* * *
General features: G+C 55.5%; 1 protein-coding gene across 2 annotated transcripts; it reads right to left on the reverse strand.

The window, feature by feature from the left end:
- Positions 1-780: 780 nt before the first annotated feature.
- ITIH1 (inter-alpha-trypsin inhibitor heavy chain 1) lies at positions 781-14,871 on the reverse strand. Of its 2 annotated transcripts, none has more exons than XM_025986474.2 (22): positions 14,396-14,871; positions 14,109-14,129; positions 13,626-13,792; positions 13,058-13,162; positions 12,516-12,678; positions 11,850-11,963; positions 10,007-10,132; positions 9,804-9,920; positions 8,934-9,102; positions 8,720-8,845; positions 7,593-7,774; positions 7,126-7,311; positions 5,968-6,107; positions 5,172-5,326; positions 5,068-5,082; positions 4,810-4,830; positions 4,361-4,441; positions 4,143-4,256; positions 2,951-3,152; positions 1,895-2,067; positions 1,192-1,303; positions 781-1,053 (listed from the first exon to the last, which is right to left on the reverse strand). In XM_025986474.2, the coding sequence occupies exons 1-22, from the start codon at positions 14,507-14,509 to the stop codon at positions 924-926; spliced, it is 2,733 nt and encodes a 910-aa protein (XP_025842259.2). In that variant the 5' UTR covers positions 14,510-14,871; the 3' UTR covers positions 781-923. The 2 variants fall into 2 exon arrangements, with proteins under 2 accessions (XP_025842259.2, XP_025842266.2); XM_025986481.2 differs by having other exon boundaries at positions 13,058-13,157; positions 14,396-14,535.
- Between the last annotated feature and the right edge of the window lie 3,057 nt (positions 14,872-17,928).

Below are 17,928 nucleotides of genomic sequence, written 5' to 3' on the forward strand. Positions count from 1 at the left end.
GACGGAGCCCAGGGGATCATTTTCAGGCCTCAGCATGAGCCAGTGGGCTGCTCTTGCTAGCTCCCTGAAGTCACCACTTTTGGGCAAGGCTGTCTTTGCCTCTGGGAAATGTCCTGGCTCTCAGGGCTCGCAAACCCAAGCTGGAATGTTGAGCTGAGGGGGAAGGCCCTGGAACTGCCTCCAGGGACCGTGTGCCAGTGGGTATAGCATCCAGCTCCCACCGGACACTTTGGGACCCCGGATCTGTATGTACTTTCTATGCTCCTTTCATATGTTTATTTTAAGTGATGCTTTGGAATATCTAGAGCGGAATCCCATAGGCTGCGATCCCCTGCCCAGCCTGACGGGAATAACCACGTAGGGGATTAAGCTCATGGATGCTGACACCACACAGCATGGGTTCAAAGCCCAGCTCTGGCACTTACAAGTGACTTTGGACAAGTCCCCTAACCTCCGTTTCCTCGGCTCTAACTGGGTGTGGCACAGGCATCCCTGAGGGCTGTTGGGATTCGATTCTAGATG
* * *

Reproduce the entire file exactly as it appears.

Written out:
General features: G+C 55.5%; 1 protein-coding gene across 2 annotated transcripts; it reads right to left on the reverse strand.

The window, feature by feature from the left end:
- Positions 1-780: 780 nt before the first annotated feature.
- ITIH1 (inter-alpha-trypsin inhibitor heavy chain 1) lies at positions 781-14,871 on the reverse strand. Of its 2 annotated transcripts, none has more exons than XM_025986474.2 (22): positions 14,396-14,871; positions 14,109-14,129; positions 13,626-13,792; positions 13,058-13,162; positions 12,516-12,678; positions 11,850-11,963; positions 10,007-10,132; positions 9,804-9,920; positions 8,934-9,102; positions 8,720-8,845; positions 7,593-7,774; positions 7,126-7,311; positions 5,968-6,107; positions 5,172-5,326; positions 5,068-5,082; positions 4,810-4,830; positions 4,361-4,441; positions 4,143-4,256; positions 2,951-3,152; positions 1,895-2,067; positions 1,192-1,303; positions 781-1,053 (listed from the first exon to the last, which is right to left on the reverse strand). In XM_025986474.2, the coding sequence occupies exons 1-22, from the start codon at positions 14,507-14,509 to the stop codon at positions 924-926; spliced, it is 2,733 nt and encodes a 910-aa protein (XP_025842259.2). In that variant the 5' UTR covers positions 14,510-14,871; the 3' UTR covers positions 781-923. The 2 variants fall into 2 exon arrangements, with proteins under 2 accessions (XP_025842259.2, XP_025842266.2); XM_025986481.2 differs by having other exon boundaries at positions 13,058-13,157; positions 14,396-14,535.
- Between the last annotated feature and the right edge of the window lie 3,057 nt (positions 14,872-17,928).

Below are 17,928 nucleotides of genomic sequence, written 5' to 3' on the forward strand. Positions count from 1 at the left end.
GACGGAGCCCAGGGGATCATTTTCAGGCCTCAGCATGAGCCAGTGGGCTGCTCTTGCTAGCTCCCTGAAGTCACCACTTTTGGGCAAGGCTGTCTTTGCCTCTGGGAAATGTCCTGGCTCTCAGGGCTCGCAAACCCAAGCTGGAATGTTGAGCTGAGGGGGAAGGCCCTGGAACTGCCTCCAGGGACCGTGTGCCAGTGGGTATAGCATCCAGCTCCCACCGGACACTTTGGGACCCCGGATCTGTATGTACTTTCTATGCTCCTTTCATATGTTTATTTTAAGTGATGCTTTGGAATATCTAGAGCGGAATCCCATAGGCTGCGATCCCCTGCCCAGCCTGACGGGAATAACCACGTAGGGGATTAAGCTCATGGATGCTGACACCACACAGCATGGGTTCAAAGCCCAGCTCTGGCACTTACAAGTGACTTTGGACAAGTCCCCTAACCTCCGTTTCCTCGGCTCTAACTGGGTGTGGCACAGGCATCCCTGAGGGCTGTTGGGATTCGATTCTAGATG